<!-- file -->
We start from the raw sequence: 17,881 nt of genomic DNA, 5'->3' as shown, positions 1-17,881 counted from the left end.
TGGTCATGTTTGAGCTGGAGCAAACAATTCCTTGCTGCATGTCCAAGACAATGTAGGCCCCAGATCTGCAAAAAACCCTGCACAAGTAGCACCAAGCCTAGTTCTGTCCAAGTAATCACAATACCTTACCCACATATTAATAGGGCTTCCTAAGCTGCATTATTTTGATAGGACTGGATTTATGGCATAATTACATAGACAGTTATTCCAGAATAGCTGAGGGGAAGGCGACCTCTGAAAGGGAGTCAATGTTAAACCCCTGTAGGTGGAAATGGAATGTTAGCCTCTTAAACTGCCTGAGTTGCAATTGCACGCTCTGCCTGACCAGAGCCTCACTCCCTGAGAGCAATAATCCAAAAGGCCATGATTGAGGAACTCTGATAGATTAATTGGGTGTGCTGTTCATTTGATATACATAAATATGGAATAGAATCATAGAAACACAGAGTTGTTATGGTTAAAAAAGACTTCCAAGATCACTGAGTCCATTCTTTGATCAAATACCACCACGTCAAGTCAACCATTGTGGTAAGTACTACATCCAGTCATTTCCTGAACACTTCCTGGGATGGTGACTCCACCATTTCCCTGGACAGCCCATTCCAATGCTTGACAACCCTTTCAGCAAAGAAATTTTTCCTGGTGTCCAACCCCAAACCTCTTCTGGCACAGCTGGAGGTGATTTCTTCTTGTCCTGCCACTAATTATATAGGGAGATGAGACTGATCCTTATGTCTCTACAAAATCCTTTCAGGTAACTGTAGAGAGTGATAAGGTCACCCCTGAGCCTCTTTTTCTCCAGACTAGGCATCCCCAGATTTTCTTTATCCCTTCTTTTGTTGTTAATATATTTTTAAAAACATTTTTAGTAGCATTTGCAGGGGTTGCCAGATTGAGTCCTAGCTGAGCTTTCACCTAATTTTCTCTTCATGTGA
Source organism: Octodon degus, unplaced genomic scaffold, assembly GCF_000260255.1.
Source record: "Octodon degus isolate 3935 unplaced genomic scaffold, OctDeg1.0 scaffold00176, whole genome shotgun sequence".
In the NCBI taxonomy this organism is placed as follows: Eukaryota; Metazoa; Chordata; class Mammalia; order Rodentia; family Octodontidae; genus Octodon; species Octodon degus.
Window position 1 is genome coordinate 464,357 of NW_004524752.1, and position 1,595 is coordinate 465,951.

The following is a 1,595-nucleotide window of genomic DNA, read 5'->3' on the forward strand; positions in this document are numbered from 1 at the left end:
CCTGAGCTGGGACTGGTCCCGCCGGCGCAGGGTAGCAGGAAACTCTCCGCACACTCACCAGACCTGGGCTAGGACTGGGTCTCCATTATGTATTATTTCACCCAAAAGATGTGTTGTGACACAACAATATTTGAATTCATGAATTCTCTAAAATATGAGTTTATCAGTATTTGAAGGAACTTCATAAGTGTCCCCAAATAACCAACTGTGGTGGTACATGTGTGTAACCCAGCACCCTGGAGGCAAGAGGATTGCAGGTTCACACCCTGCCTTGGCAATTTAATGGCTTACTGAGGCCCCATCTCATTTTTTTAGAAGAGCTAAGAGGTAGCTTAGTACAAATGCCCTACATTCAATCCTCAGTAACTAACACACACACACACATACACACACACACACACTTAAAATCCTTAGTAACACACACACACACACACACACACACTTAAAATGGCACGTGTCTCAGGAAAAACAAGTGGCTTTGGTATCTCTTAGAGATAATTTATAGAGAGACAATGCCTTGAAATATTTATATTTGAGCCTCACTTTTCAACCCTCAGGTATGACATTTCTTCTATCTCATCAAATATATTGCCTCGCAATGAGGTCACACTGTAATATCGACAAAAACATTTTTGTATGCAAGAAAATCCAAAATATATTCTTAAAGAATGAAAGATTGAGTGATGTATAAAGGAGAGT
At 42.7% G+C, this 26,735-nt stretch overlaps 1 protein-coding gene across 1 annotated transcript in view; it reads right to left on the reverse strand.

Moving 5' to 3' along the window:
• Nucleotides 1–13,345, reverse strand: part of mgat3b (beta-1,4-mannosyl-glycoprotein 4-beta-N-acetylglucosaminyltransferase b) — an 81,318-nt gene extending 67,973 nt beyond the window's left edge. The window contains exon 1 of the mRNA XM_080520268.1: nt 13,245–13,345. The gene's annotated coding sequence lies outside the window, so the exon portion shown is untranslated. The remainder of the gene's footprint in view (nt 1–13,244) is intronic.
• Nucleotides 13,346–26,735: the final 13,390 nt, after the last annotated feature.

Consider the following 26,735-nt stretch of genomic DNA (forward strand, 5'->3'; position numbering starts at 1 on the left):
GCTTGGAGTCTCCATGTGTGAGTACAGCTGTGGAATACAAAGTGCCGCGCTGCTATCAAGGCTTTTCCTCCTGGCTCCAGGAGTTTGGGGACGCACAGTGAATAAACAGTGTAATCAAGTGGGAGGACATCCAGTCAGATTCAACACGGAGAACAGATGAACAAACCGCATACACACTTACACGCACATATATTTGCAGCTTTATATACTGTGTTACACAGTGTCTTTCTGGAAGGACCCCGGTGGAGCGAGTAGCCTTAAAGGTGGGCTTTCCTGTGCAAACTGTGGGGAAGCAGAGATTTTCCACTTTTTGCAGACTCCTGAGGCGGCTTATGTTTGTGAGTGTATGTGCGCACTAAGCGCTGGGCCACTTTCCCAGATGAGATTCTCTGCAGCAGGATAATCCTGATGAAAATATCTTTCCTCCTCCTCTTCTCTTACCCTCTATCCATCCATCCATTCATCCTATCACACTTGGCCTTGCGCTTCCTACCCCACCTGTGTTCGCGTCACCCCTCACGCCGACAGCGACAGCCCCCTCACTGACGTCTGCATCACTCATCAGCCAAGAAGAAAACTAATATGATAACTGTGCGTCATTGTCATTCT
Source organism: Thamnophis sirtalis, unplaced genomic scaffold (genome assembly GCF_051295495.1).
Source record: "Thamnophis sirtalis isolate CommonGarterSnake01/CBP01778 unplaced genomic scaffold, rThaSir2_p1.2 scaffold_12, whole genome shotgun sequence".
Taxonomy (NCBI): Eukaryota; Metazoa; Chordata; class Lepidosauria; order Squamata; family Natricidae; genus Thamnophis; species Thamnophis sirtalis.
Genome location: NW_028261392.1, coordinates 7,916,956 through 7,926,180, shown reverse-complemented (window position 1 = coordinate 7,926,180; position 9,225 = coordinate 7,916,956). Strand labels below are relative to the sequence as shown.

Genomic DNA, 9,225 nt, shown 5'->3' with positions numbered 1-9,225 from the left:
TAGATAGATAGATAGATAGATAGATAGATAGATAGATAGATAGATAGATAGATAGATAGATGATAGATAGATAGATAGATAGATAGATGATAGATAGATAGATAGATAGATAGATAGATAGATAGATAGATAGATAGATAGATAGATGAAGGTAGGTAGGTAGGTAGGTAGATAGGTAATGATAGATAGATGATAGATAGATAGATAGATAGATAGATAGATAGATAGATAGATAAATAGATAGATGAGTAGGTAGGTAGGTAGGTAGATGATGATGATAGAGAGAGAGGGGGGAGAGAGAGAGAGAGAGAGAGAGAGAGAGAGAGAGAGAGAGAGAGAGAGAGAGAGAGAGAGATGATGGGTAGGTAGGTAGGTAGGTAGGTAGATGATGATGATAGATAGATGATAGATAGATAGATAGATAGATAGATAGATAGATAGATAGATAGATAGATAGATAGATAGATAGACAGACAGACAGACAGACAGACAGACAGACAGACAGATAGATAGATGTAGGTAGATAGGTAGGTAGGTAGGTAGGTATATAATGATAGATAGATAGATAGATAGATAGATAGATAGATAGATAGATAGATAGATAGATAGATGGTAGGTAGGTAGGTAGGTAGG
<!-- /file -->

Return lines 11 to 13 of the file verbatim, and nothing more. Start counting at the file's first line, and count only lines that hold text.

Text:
• Nucleotides 1–13,345, reverse strand: part of mgat3b (beta-1,4-mannosyl-glycoprotein 4-beta-N-acetylglucosaminyltransferase b) — an 81,318-nt gene extending 67,973 nt beyond the window's left edge. The window contains exon 1 of the mRNA XM_080520268.1: nt 13,245–13,345. The gene's annotated coding sequence lies outside the window, so the exon portion shown is untranslated. The remainder of the gene's footprint in view (nt 1–13,244) is intronic.
• Nucleotides 13,346–26,735: the final 13,390 nt, after the last annotated feature.

Consider the following 26,735-nt stretch of genomic DNA (forward strand, 5'->3'; position numbering starts at 1 on the left):